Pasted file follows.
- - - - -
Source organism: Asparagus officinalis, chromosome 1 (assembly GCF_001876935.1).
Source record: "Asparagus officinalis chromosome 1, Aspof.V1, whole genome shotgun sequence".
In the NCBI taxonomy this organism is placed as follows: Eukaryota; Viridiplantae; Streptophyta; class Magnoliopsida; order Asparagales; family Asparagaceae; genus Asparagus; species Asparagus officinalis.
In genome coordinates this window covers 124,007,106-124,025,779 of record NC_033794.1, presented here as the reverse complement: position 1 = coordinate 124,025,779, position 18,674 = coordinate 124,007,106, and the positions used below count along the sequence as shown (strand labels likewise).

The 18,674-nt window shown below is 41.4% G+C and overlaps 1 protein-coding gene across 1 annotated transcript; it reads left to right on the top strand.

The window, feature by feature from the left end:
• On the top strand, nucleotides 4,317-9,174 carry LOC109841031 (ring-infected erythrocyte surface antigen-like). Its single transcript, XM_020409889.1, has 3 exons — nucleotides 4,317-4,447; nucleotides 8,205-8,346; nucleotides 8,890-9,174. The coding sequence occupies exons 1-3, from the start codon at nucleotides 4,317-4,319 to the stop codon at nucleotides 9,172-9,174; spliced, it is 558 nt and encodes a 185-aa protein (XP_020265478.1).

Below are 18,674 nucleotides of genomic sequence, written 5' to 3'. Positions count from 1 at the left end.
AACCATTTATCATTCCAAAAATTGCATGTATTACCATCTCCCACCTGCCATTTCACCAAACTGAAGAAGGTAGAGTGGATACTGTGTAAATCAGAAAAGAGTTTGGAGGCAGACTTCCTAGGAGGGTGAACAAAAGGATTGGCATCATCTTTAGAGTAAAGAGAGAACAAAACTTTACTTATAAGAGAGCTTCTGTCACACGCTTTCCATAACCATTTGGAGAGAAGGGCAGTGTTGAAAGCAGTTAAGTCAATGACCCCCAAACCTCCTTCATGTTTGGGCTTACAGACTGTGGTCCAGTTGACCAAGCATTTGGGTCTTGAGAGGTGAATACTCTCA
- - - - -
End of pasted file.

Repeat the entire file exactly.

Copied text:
Source organism: Asparagus officinalis, chromosome 1 (assembly GCF_001876935.1).
Source record: "Asparagus officinalis chromosome 1, Aspof.V1, whole genome shotgun sequence".
In the NCBI taxonomy this organism is placed as follows: Eukaryota; Viridiplantae; Streptophyta; class Magnoliopsida; order Asparagales; family Asparagaceae; genus Asparagus; species Asparagus officinalis.
In genome coordinates this window covers 124,007,106-124,025,779 of record NC_033794.1, presented here as the reverse complement: position 1 = coordinate 124,025,779, position 18,674 = coordinate 124,007,106, and the positions used below count along the sequence as shown (strand labels likewise).

The 18,674-nt window shown below is 41.4% G+C and overlaps 1 protein-coding gene across 1 annotated transcript; it reads left to right on the top strand.

The window, feature by feature from the left end:
• On the top strand, nucleotides 4,317-9,174 carry LOC109841031 (ring-infected erythrocyte surface antigen-like). Its single transcript, XM_020409889.1, has 3 exons — nucleotides 4,317-4,447; nucleotides 8,205-8,346; nucleotides 8,890-9,174. The coding sequence occupies exons 1-3, from the start codon at nucleotides 4,317-4,319 to the stop codon at nucleotides 9,172-9,174; spliced, it is 558 nt and encodes a 185-aa protein (XP_020265478.1).

Below are 18,674 nucleotides of genomic sequence, written 5' to 3'. Positions count from 1 at the left end.
AACCATTTATCATTCCAAAAATTGCATGTATTACCATCTCCCACCTGCCATTTCACCAAACTGAAGAAGGTAGAGTGGATACTGTGTAAATCAGAAAAGAGTTTGGAGGCAGACTTCCTAGGAGGGTGAACAAAAGGATTGGCATCATCTTTAGAGTAAAGAGAGAACAAAACTTTACTTATAAGAGAGCTTCTGTCACACGCTTTCCATAACCATTTGGAGAGAAGGGCAGTGTTGAAAGCAGTTAAGTCAATGACCCCCAAACCTCCTTCATGTTTGGGCTTACAGACTGTGGTCCAGTTGACCAAGCATTTGGGTCTTGAGAGGTGAATACTCTCA